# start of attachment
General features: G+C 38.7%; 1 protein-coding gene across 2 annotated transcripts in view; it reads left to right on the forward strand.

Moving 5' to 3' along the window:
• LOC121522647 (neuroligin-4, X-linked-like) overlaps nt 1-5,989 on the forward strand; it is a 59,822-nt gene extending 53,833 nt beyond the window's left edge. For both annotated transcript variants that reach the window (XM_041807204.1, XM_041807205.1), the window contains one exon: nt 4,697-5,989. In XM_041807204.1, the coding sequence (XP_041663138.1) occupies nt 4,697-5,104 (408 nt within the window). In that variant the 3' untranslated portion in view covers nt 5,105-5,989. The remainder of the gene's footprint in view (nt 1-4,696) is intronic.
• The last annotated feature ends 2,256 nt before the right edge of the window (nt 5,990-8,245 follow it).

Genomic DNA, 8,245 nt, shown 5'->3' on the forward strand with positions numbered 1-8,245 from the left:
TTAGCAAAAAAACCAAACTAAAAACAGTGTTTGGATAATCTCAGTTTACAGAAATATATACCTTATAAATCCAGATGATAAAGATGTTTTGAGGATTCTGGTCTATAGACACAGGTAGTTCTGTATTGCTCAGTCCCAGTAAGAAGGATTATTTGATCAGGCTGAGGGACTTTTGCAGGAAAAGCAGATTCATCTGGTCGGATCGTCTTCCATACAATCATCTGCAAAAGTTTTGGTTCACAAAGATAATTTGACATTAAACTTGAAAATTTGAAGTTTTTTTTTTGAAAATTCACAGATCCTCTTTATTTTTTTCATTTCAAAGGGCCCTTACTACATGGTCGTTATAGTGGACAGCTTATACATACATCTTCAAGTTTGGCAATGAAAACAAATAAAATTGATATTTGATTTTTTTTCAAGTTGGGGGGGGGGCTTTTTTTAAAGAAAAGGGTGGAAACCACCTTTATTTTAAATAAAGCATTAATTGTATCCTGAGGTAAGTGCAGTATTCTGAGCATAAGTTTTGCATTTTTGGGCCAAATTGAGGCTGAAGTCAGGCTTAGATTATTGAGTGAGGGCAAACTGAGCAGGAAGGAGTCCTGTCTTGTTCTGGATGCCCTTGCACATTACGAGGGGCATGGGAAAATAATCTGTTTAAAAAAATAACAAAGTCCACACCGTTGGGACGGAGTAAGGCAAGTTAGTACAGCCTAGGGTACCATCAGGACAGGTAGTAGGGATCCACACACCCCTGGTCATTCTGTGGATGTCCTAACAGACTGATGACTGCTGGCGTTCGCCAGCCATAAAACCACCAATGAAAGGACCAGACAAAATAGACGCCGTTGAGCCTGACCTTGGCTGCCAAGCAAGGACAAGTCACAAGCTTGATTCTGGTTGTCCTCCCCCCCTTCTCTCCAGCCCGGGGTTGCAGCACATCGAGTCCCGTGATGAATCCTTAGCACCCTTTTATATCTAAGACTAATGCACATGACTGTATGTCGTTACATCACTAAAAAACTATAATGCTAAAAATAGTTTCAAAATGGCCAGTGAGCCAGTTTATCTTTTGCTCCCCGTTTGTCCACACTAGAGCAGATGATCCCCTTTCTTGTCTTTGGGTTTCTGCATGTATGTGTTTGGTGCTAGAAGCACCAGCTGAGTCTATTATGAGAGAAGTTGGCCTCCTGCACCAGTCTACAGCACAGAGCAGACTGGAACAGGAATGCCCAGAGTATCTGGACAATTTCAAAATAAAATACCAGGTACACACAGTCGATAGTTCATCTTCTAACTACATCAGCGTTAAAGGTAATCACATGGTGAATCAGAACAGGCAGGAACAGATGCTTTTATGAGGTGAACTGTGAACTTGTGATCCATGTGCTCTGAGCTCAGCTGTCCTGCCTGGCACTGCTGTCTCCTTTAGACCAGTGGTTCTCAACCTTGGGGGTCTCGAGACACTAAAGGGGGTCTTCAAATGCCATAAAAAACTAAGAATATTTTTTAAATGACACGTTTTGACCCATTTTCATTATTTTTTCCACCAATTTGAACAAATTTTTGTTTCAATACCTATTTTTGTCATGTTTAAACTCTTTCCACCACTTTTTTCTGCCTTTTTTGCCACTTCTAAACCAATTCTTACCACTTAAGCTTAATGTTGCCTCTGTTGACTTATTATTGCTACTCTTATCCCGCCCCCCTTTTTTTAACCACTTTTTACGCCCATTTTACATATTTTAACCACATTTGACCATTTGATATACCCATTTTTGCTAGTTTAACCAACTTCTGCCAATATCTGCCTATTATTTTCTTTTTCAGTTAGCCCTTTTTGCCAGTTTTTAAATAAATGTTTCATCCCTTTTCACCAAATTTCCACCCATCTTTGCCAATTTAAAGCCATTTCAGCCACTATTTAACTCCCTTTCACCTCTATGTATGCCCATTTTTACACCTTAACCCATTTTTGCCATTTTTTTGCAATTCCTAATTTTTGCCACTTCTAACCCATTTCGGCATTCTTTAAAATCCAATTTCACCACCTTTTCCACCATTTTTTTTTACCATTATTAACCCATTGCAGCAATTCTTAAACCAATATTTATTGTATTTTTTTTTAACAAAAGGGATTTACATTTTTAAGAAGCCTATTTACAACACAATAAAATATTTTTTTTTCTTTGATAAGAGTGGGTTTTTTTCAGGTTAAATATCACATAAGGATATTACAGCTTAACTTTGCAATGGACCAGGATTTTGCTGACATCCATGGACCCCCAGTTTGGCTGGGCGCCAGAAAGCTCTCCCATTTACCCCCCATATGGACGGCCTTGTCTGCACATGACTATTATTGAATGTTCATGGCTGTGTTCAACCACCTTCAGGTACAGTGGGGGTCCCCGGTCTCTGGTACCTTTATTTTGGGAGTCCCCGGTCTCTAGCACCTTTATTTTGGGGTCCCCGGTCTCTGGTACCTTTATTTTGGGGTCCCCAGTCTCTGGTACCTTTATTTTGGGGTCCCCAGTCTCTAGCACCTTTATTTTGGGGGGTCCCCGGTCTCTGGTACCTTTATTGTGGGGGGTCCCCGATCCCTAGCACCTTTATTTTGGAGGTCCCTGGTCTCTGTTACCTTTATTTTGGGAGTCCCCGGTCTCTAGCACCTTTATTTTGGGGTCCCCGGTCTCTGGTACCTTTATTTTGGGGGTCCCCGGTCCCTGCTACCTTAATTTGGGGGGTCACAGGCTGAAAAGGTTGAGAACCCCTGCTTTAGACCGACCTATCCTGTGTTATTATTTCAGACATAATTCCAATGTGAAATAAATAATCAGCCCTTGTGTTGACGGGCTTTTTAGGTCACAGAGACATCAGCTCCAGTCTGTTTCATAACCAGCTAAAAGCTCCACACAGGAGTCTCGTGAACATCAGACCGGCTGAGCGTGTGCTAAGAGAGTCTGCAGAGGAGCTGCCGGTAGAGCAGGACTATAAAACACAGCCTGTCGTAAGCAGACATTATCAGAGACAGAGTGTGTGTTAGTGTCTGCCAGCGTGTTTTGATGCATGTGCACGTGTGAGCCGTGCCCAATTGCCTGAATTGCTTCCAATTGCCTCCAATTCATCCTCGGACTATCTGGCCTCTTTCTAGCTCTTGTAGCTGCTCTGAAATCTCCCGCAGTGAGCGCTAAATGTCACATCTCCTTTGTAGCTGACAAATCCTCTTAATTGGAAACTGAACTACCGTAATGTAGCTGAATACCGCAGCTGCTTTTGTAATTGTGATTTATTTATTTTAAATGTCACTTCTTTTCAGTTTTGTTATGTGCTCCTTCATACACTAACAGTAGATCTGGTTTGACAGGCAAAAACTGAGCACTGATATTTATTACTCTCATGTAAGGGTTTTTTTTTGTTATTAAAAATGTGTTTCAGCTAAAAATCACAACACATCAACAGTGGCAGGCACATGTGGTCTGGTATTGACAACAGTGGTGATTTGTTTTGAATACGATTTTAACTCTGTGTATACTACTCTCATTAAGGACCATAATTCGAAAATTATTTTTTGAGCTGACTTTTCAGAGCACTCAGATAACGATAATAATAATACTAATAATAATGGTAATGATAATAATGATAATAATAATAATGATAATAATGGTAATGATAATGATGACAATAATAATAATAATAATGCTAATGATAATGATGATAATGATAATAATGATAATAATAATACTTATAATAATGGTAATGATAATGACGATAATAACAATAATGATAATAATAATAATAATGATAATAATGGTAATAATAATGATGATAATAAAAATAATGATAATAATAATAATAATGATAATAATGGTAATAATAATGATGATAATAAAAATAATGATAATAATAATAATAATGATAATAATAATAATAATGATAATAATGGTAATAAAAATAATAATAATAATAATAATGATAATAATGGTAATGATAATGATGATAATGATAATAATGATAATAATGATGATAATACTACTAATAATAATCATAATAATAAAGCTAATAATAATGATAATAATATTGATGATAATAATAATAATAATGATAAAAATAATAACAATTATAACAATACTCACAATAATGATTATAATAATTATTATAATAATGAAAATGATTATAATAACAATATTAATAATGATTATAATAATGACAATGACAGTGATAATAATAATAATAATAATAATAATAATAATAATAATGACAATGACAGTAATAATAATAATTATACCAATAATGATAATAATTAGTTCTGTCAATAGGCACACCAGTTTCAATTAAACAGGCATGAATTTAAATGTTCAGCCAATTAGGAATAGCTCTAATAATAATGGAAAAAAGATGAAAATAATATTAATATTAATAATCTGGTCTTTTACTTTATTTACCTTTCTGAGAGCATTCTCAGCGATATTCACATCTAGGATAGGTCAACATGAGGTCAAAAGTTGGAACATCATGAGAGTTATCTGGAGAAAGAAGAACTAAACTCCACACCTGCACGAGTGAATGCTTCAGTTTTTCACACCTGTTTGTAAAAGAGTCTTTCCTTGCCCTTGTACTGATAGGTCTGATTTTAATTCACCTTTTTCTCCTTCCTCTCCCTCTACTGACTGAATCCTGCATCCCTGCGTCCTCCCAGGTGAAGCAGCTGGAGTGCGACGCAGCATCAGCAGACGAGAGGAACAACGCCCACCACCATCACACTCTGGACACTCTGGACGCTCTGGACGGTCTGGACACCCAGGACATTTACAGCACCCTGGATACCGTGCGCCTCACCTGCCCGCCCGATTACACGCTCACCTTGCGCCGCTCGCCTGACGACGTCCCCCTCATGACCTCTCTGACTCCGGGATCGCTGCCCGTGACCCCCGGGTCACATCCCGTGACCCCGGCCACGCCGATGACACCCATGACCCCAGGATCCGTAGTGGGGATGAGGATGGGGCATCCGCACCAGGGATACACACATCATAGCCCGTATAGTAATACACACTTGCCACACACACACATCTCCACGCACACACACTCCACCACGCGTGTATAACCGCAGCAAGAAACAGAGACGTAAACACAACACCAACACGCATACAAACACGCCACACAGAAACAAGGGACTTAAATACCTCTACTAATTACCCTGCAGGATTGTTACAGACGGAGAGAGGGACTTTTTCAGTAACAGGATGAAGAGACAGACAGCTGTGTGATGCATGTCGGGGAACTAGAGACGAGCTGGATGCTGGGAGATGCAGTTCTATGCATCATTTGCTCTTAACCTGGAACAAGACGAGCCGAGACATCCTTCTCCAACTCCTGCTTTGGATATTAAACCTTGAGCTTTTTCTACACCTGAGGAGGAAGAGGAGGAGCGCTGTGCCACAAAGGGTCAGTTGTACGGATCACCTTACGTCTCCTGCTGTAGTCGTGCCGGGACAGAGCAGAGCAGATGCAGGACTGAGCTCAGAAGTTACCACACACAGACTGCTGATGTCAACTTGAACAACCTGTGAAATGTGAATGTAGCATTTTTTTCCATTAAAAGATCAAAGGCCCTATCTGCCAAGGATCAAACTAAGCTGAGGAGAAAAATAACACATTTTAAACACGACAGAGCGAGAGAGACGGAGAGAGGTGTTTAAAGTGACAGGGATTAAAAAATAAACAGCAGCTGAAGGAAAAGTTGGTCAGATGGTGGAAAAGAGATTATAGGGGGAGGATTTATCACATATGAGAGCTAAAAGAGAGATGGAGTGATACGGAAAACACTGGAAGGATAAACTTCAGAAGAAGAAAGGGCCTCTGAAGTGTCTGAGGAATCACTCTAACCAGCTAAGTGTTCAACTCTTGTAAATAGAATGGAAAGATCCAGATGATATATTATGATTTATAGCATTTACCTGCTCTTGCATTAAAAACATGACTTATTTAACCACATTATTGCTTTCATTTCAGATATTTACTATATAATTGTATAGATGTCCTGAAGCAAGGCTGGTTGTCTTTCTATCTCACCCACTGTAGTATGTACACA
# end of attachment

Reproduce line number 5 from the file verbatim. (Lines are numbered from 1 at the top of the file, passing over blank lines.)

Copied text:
Genomic DNA, 8,245 nt, shown 5'->3' on the forward strand with positions numbered 1-8,245 from the left: